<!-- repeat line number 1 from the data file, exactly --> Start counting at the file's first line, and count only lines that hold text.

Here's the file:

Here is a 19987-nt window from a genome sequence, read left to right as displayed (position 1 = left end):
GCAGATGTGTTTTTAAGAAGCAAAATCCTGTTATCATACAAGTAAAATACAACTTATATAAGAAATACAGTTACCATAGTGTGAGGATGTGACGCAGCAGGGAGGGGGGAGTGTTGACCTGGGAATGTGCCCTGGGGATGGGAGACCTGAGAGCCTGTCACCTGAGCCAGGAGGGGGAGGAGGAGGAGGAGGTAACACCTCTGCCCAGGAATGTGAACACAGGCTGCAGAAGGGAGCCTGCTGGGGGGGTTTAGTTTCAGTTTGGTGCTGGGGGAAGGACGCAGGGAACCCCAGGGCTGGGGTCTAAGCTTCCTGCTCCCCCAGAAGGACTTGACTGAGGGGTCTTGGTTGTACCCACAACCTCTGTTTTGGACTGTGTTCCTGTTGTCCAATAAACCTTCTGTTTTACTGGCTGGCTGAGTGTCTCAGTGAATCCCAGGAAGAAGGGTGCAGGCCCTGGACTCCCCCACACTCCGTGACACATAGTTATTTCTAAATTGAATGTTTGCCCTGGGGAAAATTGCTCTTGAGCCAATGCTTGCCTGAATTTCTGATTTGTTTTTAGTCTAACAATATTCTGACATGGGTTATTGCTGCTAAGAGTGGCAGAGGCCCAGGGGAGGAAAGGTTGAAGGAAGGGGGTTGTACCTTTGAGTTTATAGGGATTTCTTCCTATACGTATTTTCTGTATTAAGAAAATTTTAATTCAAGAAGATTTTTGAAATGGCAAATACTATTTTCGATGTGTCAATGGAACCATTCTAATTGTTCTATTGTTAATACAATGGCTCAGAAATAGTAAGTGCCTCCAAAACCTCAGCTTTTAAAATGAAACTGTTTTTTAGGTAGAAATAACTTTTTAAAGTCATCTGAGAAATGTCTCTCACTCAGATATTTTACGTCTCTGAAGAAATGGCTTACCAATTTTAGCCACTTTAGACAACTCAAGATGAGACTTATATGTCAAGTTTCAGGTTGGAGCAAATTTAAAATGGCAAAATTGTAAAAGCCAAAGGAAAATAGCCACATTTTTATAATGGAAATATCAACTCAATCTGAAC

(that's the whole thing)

Here is a 19987-nt window from a genome sequence, read left to right as displayed (position 1 = left end):